Tag Archives: Personality Disorder

Question?: Asperger Syndrome Treatment

William asks…

What do you think is the most beneficial disorder and the worse one ?

My opinion

Most beneficial: Asperger syndrome, bipolar and personality disorder.

worst: shizophrenia, depression, ADHD and learning dis-abillity.

admin answers:

Most beneficial: GAD or some other axis I disorder that is easiest to treat

Worst: personality disorders, schizophrenia, recurrent major depressive disorder (especially that is not respondent to treatment), bipolar disorder, OCD, chronic anxiety

I think mental disorders such as bipolar are “over glamorized” by the media. The truth is is that the disorder generally makes life a bear for these people.

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Question?: Asperger Syndrome In Adults

Susan asks…

What’s the difference between a character disorder and a personality disorder?

Twelve years ago the labeled me with Paranoid Schizophrenia, then several years later the mentioned the term Character Disorder. Now three years ago, they are 100 % sure I have the Asperger Syndrome Disorder. Is it common that they are so confused with putting a correct Asperger diagosis on somebody?

admin answers:

A character disordered person is differentiated from everyone else by their “baseline” behavior – meaning that they return to the deviant behavior over time. All of us have bad days – those are called “transient situational disturbances.” They’re normal in most of us. So if you see yourself or others on this checklist, don’t worry. Problems occur only when the preponderance of behavior is present and repetitive over time.

A person with a character disorder is unlikely to change. They’re not good candidates for therapy in that they lack insight and stop therapy once confronted. The condition is deeply rooted in the person and usually in spite of their best intentions; they tend to return in 3-6 months to their ‘baseline”, or core behavior.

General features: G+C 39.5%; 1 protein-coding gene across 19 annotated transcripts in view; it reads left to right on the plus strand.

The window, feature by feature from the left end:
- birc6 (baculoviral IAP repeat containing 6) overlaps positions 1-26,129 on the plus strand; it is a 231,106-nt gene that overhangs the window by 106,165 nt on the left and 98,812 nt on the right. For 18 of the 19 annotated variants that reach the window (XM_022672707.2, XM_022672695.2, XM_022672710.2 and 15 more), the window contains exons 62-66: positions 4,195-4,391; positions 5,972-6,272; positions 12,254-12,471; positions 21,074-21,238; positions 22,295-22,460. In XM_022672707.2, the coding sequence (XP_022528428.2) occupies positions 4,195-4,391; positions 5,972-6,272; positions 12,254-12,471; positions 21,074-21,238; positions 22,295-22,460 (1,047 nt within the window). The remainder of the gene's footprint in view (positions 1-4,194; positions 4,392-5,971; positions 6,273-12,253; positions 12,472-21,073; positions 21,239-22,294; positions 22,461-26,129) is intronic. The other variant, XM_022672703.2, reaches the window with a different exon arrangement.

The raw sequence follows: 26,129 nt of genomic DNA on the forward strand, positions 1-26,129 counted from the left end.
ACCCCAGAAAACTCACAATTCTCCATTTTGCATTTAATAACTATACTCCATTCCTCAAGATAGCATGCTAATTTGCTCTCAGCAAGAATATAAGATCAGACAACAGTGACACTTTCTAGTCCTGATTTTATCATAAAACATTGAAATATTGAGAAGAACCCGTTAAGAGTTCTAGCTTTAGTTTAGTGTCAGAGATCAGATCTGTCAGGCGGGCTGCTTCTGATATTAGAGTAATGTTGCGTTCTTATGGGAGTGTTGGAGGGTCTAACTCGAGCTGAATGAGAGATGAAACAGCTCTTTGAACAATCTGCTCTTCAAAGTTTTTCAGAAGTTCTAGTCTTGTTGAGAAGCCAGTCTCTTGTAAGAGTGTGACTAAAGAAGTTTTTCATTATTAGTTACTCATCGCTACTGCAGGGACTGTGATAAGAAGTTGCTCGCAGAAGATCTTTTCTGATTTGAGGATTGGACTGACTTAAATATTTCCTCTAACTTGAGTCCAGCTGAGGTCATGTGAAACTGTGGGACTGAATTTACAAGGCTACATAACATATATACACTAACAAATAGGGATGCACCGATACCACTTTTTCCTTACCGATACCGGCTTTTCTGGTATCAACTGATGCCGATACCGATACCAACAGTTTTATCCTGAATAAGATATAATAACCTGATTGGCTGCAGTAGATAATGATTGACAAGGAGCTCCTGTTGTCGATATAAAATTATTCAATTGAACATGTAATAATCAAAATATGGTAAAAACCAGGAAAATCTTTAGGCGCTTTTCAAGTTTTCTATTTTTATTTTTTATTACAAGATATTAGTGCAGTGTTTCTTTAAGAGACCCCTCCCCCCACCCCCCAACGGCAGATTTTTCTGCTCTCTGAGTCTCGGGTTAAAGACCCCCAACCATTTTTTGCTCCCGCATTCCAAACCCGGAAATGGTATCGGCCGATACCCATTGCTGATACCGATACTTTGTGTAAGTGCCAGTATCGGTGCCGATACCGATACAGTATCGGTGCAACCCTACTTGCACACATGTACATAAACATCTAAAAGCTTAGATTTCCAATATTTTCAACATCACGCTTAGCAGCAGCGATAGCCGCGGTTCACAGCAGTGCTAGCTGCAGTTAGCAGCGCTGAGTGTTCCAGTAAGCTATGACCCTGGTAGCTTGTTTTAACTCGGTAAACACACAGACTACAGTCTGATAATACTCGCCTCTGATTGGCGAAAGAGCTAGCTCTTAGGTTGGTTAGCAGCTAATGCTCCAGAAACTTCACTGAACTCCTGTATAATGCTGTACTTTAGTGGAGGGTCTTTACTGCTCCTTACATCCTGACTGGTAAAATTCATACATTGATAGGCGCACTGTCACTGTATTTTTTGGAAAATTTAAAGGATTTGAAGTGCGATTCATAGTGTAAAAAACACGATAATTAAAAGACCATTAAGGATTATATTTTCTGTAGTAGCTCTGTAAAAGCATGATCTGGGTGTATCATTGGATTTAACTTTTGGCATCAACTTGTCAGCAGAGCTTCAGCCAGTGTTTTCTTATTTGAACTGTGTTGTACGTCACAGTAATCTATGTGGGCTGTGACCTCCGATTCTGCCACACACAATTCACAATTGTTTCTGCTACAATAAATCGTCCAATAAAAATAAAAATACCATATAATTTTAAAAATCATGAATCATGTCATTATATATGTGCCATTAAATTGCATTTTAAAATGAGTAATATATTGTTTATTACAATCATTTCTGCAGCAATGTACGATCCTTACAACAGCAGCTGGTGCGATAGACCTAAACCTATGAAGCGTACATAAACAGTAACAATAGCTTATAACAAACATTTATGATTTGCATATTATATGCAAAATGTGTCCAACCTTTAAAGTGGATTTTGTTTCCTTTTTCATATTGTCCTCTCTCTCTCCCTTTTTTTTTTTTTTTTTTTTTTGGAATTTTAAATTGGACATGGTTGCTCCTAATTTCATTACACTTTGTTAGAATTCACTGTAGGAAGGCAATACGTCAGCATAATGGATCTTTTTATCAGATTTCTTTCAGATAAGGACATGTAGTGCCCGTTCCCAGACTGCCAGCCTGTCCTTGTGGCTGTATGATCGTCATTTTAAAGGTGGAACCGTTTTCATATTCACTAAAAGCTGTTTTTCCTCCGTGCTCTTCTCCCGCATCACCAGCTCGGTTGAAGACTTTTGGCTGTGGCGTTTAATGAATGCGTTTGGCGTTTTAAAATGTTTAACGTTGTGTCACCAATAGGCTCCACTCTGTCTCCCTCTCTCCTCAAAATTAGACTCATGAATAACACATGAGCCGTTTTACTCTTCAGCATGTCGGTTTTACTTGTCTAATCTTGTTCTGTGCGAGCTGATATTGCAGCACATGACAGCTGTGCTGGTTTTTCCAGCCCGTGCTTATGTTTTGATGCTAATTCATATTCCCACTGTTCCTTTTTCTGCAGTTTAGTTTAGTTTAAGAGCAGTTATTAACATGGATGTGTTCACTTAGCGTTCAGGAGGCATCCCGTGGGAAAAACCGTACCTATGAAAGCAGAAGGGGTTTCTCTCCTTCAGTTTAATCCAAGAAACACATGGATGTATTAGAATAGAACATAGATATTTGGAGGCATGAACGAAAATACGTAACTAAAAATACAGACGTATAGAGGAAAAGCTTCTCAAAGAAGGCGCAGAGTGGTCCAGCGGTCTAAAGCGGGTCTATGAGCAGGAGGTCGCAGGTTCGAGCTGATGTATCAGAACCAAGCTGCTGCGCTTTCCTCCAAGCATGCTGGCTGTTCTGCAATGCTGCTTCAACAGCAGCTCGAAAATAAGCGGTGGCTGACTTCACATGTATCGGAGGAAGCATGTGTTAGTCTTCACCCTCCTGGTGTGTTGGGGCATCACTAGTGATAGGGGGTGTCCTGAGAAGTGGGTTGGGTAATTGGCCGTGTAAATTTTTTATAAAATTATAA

Don’t confuse character disorders with oppositional defiant disorder (ODD) These are mostly teenagers who act out, are contrary and reactive. The good news is that 90-95% of them outgrows ODD and become wonderful adults.

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Question?: Autism Symptoms In Adults Checklist

Nancy asks…

Help I think I got Aspergers syndrome?

Im 14 and I have a really hard time talking to people, Most of the time I just don’t talk to people because normally I try to say something and I end up making it weird by mixing my words around. I feel like I don’t think, as if I am brain dead. I have been homeschooled half my life and I am never really put into social situations and it really makes me very sad. I can’t even make smalltalk because I don’t know what to say…. I want friend’s but I feel different then them. Almost like everyone is popular and im the shy kid in the corner. I feel very depressed, Almost as if I have no thoughts ideas or imagination, I have thought over suicide and I used to cut myself but I stopped. Are these signs of aspergers or am I just depressed and really socially unskilled because or homeschooling…. Help? >:
Also I really don’t want to spend a lot of money for brain scans or whatever docters do to people. :/

admin answers:

There are plenty of symptom checklists out there, so I won’t cut and paste them for you. While most individuals with a personality disorder on the autism spectrum are diagnosed at an age younger than yourself, Asperger’s many times can go unnoticed until the individual becomes older and the necessary social interactions that go along with becoming an adult become manifest.

You don’t get brain scans (unless you want to, or are part of a study), the diagnosis is made through observation, interview with you, and with your parents (together and separately) to establish the veracity of claims, and certain patterns from childhood, and finally a battery of psychological tests, often a minimum of an IQ test (there will often be large discrepancies between VCI and PSI for instance), a personality test appropriate for age (adults often take the MMPI-2), a psych. History, etc. The depression Dx is more easily arrived at, and far more prevalent than a personality disorder, but pursue it if you believe it’s something you have. Look at the vignettes of people with the disorder and if you say to yourself “That’s me!” than you should definitely seek out a diagnostic test to rule it either in or out.

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